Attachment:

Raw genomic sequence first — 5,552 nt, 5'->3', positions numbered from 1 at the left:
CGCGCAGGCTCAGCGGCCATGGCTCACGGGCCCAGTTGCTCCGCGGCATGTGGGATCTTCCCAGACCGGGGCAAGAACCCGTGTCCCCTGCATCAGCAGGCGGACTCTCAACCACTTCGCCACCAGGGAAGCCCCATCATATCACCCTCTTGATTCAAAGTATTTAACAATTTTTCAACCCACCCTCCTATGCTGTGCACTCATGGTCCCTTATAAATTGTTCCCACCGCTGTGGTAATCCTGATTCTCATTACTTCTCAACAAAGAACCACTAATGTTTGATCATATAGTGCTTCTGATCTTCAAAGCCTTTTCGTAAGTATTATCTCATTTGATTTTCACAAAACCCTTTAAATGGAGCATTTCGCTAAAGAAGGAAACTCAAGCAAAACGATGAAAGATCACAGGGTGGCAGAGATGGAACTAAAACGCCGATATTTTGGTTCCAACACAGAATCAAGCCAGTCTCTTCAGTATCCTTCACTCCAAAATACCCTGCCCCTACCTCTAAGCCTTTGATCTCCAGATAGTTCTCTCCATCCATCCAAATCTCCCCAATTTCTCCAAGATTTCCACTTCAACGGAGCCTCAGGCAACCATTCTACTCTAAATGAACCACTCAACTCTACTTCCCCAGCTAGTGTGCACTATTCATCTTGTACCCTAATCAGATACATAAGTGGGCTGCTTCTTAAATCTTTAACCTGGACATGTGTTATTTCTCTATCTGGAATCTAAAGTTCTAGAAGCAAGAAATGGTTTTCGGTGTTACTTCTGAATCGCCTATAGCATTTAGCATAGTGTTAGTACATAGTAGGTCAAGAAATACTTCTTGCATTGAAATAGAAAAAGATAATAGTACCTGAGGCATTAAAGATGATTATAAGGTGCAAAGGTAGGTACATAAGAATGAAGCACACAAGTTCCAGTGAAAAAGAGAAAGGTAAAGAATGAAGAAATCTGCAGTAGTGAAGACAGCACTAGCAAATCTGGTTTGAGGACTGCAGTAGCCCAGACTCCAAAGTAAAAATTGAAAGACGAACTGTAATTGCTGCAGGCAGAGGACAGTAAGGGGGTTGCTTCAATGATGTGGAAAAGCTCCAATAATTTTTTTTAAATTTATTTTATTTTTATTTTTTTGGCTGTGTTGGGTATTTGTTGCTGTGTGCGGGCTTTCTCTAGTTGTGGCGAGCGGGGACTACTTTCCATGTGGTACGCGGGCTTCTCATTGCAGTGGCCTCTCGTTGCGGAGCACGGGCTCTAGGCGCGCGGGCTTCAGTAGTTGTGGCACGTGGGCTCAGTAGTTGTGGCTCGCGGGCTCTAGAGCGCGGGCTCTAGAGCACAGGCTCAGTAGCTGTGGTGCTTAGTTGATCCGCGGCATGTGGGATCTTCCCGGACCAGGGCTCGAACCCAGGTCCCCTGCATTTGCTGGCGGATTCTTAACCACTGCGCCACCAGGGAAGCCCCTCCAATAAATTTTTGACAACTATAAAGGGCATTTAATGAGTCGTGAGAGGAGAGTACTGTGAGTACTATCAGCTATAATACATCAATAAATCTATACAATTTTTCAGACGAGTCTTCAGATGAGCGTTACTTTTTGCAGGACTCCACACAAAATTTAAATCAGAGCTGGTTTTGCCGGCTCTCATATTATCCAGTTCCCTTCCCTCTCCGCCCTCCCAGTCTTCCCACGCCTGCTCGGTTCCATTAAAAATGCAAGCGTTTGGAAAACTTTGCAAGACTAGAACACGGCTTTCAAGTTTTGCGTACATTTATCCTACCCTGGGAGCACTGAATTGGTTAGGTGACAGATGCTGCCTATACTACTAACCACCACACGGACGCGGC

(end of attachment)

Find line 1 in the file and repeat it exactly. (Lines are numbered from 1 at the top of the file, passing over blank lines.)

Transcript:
Raw genomic sequence first — 5,552 nt, 5'->3', positions numbered from 1 at the left: